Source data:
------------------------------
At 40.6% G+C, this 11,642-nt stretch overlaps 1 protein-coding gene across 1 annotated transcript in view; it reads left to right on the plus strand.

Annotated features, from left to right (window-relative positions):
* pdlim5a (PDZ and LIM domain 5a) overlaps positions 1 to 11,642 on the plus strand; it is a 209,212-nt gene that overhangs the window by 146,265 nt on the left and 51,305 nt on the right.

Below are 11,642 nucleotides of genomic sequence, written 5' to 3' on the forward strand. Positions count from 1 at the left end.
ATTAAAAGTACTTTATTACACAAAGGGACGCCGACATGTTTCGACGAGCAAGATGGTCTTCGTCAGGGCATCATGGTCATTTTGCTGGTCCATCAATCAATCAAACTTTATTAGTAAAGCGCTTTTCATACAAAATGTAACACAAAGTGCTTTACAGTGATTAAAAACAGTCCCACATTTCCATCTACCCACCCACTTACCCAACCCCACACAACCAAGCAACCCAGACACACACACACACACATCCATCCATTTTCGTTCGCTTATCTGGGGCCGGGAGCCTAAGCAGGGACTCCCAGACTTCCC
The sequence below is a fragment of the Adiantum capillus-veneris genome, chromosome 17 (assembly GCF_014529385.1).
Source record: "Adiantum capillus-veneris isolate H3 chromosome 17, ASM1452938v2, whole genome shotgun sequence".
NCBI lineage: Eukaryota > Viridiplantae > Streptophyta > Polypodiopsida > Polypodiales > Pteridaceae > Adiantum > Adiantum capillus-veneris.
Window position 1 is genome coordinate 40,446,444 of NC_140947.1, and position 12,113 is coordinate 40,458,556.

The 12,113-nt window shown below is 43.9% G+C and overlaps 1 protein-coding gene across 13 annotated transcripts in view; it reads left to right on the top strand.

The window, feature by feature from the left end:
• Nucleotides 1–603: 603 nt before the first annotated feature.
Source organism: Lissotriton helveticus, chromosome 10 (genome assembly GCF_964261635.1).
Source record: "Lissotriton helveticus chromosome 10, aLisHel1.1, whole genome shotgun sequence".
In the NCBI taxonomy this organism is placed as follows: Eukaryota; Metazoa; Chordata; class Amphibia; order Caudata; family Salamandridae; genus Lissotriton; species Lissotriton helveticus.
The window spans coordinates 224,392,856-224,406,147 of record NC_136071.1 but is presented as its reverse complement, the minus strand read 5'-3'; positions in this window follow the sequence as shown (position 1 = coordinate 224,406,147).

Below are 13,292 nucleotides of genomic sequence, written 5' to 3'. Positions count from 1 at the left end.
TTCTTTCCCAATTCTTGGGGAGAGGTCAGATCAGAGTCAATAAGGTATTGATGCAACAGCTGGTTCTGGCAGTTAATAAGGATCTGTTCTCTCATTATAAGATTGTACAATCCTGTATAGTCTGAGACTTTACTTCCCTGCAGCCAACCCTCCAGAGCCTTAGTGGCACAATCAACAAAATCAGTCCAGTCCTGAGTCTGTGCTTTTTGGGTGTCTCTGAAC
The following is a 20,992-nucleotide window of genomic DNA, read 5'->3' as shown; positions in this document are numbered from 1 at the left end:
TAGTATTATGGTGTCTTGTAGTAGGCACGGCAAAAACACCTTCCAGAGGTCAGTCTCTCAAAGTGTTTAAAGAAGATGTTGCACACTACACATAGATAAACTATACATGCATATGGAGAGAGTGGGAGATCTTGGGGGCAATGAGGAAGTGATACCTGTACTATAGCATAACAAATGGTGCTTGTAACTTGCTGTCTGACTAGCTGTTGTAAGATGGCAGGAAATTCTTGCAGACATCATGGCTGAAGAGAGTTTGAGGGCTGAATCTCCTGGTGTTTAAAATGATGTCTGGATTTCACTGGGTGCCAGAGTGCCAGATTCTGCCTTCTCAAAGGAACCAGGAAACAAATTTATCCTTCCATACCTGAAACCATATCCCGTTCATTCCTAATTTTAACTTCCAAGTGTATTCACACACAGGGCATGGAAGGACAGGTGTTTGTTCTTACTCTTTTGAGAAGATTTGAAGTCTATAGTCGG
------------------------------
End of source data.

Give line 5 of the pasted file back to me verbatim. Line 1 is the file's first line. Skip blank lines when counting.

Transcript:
ATTAAAAGTACTTTATTACACAAAGGGACGCCGACATGTTTCGACGAGCAAGATGGTCTTCGTCAGGGCATCATGGTCATTTTGCTGGTCCATCAATCAATCAAACTTTATTAGTAAAGCGCTTTTCATACAAAATGTAACACAAAGTGCTTTACAGTGATTAAAAACAGTCCCACATTTCCATCTACCCACCCACTTACCCAACCCCACACAACCAAGCAACCCAGACACACACACACACACATCCATCCATTTTCGTTCGCTTATCTGGGGCCGGGAGCCTAAGCAGGGACTCCCAGACTTCCC